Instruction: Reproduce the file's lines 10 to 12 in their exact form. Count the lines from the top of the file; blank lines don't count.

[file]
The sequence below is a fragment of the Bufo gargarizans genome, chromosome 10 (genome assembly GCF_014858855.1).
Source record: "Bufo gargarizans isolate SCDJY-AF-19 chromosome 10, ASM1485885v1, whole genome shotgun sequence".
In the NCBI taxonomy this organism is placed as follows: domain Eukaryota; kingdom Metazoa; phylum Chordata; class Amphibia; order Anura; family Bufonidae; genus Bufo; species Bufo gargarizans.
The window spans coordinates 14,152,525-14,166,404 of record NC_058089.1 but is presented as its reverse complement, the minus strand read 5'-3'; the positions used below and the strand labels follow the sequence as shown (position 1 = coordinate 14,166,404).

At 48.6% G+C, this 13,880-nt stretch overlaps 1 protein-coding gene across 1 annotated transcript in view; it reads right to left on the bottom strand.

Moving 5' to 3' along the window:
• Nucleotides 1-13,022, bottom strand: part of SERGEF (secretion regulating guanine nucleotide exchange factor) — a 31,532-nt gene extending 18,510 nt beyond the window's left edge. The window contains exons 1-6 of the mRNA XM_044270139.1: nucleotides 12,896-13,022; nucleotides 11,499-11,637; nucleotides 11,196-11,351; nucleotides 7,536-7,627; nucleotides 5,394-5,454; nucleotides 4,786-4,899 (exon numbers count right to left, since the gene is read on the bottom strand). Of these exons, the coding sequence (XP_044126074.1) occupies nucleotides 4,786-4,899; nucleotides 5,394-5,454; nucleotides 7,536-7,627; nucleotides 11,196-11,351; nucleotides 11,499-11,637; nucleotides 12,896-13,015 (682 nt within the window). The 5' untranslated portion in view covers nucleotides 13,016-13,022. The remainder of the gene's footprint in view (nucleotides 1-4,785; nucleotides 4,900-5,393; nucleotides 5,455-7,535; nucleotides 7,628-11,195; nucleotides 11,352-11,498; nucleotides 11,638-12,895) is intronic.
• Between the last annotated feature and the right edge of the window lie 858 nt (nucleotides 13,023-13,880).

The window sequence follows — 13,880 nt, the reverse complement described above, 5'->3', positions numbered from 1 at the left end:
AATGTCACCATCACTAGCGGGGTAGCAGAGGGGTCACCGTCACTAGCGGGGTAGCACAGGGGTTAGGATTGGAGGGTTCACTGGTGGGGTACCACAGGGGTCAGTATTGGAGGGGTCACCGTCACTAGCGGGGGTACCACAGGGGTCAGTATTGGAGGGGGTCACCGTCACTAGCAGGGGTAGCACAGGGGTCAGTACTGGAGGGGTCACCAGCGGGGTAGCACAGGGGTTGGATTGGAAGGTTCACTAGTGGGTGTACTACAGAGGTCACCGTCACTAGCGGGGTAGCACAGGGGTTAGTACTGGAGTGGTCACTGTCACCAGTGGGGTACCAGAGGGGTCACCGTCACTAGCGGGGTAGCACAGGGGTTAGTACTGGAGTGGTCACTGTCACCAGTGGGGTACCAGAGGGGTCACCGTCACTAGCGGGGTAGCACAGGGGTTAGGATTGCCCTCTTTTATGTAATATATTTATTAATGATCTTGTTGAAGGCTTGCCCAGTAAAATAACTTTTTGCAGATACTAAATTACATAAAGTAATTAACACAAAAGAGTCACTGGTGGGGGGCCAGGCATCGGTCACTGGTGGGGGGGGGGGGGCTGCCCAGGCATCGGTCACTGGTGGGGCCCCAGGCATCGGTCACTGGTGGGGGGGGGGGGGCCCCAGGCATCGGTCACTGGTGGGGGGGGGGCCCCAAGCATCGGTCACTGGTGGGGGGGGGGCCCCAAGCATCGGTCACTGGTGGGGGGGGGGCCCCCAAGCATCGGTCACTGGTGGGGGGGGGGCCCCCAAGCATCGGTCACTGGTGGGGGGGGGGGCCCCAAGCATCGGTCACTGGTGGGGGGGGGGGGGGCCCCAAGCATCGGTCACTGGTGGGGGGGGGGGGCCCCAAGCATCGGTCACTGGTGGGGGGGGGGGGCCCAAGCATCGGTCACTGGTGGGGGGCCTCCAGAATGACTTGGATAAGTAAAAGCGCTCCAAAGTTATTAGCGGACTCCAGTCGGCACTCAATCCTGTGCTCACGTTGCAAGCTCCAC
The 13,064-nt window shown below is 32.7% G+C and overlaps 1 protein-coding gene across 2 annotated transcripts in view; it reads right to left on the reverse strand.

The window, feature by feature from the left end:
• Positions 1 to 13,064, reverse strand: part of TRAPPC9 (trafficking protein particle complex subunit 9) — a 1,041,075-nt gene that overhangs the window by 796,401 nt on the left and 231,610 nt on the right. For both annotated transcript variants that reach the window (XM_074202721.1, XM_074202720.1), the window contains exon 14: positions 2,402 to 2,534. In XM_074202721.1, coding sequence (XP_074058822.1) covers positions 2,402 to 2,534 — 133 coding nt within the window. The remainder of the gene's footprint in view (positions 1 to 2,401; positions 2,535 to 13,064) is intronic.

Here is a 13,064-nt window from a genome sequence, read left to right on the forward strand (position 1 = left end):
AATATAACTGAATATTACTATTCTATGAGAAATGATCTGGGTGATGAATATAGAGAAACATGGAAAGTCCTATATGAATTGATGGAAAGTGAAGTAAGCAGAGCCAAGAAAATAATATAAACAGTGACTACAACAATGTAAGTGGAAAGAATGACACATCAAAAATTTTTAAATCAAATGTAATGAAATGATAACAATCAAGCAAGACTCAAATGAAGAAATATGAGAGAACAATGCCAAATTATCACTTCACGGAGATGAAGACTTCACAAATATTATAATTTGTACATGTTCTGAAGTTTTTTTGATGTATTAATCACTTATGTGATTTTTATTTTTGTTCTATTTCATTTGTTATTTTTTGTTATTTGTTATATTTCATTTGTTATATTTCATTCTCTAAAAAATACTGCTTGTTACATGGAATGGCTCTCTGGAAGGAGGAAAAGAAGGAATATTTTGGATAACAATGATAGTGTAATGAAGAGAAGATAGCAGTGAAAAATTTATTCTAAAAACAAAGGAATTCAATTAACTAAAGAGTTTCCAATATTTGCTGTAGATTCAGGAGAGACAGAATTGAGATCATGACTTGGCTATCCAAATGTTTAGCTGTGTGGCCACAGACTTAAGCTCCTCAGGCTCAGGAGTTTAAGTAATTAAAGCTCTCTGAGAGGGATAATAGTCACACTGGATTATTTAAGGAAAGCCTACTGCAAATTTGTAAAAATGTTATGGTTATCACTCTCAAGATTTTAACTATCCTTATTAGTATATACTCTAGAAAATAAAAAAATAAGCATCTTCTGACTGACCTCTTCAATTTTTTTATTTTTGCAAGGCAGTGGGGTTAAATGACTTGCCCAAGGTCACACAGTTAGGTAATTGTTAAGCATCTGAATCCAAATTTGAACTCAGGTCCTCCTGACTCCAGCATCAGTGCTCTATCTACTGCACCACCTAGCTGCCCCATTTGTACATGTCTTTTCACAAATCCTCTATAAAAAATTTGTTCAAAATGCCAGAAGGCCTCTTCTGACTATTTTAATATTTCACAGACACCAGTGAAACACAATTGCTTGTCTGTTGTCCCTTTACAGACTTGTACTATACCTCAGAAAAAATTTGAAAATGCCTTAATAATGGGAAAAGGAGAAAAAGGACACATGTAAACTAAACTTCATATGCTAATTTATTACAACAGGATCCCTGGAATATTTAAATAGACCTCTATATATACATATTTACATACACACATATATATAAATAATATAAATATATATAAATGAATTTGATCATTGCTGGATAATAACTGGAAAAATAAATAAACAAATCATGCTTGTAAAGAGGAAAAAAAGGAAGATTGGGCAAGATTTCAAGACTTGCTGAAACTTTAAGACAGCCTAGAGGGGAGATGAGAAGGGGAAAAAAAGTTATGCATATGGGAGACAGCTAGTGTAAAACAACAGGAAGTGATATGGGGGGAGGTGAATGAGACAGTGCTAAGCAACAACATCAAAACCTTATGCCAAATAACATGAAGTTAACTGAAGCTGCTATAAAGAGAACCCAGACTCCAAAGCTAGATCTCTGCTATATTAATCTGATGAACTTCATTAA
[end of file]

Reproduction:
AATGTCACCATCACTAGCGGGGTAGCAGAGGGGTCACCGTCACTAGCGGGGTAGCACAGGGGTTAGGATTGGAGGGTTCACTGGTGGGGTACCACAGGGGTCAGTATTGGAGGGGTCACCGTCACTAGCGGGGGTACCACAGGGGTCAGTATTGGAGGGGGTCACCGTCACTAGCAGGGGTAGCACAGGGGTCAGTACTGGAGGGGTCACCAGCGGGGTAGCACAGGGGTTGGATTGGAAGGTTCACTAGTGGGTGTACTACAGAGGTCACCGTCACTAGCGGGGTAGCACAGGGGTTAGTACTGGAGTGGTCACTGTCACCAGTGGGGTACCAGAGGGGTCACCGTCACTAGCGGGGTAGCACAGGGGTTAGTACTGGAGTGGTCACTGTCACCAGTGGGGTACCAGAGGGGTCACCGTCACTAGCGGGGTAGCACAGGGGTTAGGATTGCCCTCTTTTATGTAATATATTTATTAATGATCTTGTTGAAGGCTTGCCCAGTAAAATAACTTTTTGCAGATACTAAATTACATAAAGTAATTAACACAAAAGAGTCACTGGTGGGGGGCCAGGCATCGGTCACTGGTGGGGGGGGGGGGGCTGCCCAGGCATCGGTCACTGGTGGGGCCCCAGGCATCGGTCACTGGTGGGGGGGGGGGGGCCCCAGGCATCGGTCACTGGTGGGGGGGGGGCCCCAAGCATCGGTCACTGGTGGGGGGGGGGCCCCAAGCATCGGTCACTGGTGGGGGGGGGGCCCCCAAGCATCGGTCACTGGTGGGGGGGGGGCCCCCAAGCATCGGTCACTGGTGGGGGGGGGGGCCCCAAGCATCGGTCACTGGTGGGGGGGGGGGGGGCCCCAAGCATCGGTCACTGGTGGGGGGGGGGGGCCCCAAGCATCGGTCACTGGTGGGGGGGGGGGGCCCAAGCATCGGTCACTGGTGGGGGGCCTCCAGAATGACTTGGATAAGTAAAAGCGCTCCAAAGTTATTAGCGGACTCCAGTCGGCACTCAATCCTGTGCTCACGTTGCAAGCTCCAC
The 13,064-nt window shown below is 32.7% G+C and overlaps 1 protein-coding gene across 2 annotated transcripts in view; it reads right to left on the reverse strand.

The window, feature by feature from the left end: